October 21, 2014

Skagway's first train.

First locomotive in Skagway
and all of Alaska!
(Click image to enlarge)






IRST TRAIN IN SKAGWAY, ALASKA
July 20, 1898




It was railroad employee Jesse Murphy who put the final bullet into Soapy Smith's body that sent him to his final resting place, wherever that may be. Twelve days later, July 20, 1898, the White Pass and Yukon Railway ran their locomotive engine up Broadway for the first time.

First passenger cars in Skagway
and all of Alaska!
 (Click image to enlarge)


No 2 was not only Skagway's first train, but Alaska's. The engine was a small 2-6-0 built in 1881 by Brooks Mogul and purchased by the WP and YR in 1898. It was the railroad's No. 2 until it was renumbered "52" in 1900. The locomotive is restored and on exhibit in Skagway.

First passenger train to White Pass summit
February 20, 1899
 (Click image to enlarge)

On September 10, 1898 the first passenger cars made their way out of Skagway. Five months later the first passenger train brought miners to the White Pass summit and the Canadian border.


Photos courtesy of the University of Washington.








Reid carted an old Smith and Wesson six-shooter, an ancient gun he had used in the rip-roaring days of the west and which he considered the best gun in Skagway. He said it never failed him but its failure finally cost his life.
—Matthew M. Sundeen
Alias Soapy Smith, p. 533.



OCTOBER 9


1797: the U.S. Navy frigate Constitution is launched in Boston harbor. During the War of 1812 it is given the nickname of "Old Ironsides" when people witness a cannon ball bouncing off its side.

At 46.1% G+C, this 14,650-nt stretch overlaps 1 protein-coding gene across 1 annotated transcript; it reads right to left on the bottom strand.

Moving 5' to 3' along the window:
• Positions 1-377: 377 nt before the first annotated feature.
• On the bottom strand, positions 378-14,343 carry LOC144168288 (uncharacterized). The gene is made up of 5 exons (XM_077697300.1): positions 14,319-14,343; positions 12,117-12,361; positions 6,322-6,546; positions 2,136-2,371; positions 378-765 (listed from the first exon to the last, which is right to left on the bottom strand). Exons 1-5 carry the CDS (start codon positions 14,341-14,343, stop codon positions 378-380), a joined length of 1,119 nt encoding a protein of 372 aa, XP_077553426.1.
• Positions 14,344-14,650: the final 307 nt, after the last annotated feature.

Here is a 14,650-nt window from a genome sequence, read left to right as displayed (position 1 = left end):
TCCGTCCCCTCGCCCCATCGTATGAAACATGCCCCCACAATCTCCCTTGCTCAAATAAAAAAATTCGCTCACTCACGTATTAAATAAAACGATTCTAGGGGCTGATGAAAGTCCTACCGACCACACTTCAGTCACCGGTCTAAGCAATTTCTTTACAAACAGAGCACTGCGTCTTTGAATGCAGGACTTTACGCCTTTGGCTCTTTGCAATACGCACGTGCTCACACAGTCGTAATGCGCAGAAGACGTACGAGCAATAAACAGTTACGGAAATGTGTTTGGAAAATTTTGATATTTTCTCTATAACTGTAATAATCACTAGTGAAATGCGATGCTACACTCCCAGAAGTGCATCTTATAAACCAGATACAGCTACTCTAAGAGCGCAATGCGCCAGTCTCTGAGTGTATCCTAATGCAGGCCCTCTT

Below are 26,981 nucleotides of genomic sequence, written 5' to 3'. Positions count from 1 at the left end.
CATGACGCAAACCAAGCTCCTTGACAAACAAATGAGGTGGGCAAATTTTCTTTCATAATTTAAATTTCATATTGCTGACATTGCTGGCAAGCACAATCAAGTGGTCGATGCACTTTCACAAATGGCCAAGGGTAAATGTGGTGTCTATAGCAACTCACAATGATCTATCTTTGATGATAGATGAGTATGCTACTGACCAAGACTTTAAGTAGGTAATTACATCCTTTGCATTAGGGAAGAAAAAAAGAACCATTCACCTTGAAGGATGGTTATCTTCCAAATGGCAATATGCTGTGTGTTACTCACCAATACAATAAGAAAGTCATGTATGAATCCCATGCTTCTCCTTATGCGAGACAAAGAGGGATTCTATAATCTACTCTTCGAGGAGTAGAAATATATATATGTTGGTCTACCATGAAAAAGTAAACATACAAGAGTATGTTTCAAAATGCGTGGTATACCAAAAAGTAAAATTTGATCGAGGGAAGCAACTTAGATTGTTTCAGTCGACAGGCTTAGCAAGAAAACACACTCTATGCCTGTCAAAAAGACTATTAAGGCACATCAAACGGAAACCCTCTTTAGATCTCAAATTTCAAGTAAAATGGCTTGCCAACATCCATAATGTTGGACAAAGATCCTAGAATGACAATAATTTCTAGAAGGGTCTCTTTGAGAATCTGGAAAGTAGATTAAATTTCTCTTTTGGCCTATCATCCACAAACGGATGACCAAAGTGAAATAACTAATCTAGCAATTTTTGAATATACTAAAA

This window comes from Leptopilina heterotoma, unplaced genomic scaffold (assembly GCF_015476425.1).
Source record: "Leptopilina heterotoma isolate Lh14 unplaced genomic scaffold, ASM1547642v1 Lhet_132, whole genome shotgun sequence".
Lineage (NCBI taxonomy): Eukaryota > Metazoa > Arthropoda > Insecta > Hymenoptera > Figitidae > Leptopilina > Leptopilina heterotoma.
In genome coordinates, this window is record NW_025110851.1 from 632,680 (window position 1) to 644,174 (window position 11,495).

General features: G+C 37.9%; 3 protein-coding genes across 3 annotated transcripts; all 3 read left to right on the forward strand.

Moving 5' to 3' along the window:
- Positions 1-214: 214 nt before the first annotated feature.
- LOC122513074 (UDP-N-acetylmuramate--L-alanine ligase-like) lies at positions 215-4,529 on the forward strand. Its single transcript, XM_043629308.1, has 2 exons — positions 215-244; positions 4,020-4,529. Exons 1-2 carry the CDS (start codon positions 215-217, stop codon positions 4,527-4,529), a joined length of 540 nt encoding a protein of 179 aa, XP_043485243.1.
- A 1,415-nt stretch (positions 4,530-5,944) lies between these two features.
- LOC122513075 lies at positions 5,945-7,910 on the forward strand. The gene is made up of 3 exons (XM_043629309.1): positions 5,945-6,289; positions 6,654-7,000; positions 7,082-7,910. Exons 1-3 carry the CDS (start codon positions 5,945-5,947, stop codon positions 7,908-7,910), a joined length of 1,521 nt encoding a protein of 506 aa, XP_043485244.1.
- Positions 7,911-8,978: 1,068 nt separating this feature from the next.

1849: The first recorded tattooed man, James F. O’Connell, is put on exhibition at the Franklin Theatre in New York City.
1860: William F. "Billy the Kid" Claiborne is born in Yazoo county, Mississippi.
1866: Construction is completed on Ft. Phil Kearny in Wyoming Territory.
1867: The Medicine Lodge (Kansas) Talks take place. Leaders of the Kiowa, Comanche and Kiowa-Apache Indian tribes sign the peace treaty. Comanche Chief Quanah Parker refuses to accept the treaty terms.
1871: “Coal Oil” Jimmy and 2 other men rob a stagecoach near Trinidad, Colorado Territory.
1872: A penitentiary opens in Laramie, Wyoming Territory.
1873: George A. Custer's command arrives in Lincoln, Dakota Territory.
1876: Chief Sitting Bull's camp on the Big Dry River, Montana Territory is attack by Colonel Nelson Miles. 5 Indians are killed and 2 soldiers are wounded.
1878: “Billy the Kid” and 4 accomplices steal 8 horses from the Grzelachowski ranch in New Mexico Territory.
1879: Thomas Edison invents the electric incandescent lamp. It stayed lit for 13-1/2 hours before it burnt out.
1889: A Butte, Montana newspaper reports that a funeral procession became disoriented in thick smelter smoke and somehow ended up in the Centennial Brewery.
1889: William Alexander is convicted of murdering his business partner, David Steadman in Ft. Smith, Arkansas. He is spared from the sentence of hanging by Isaac Parker, ironically given the moniker of "the Hanging Judge."





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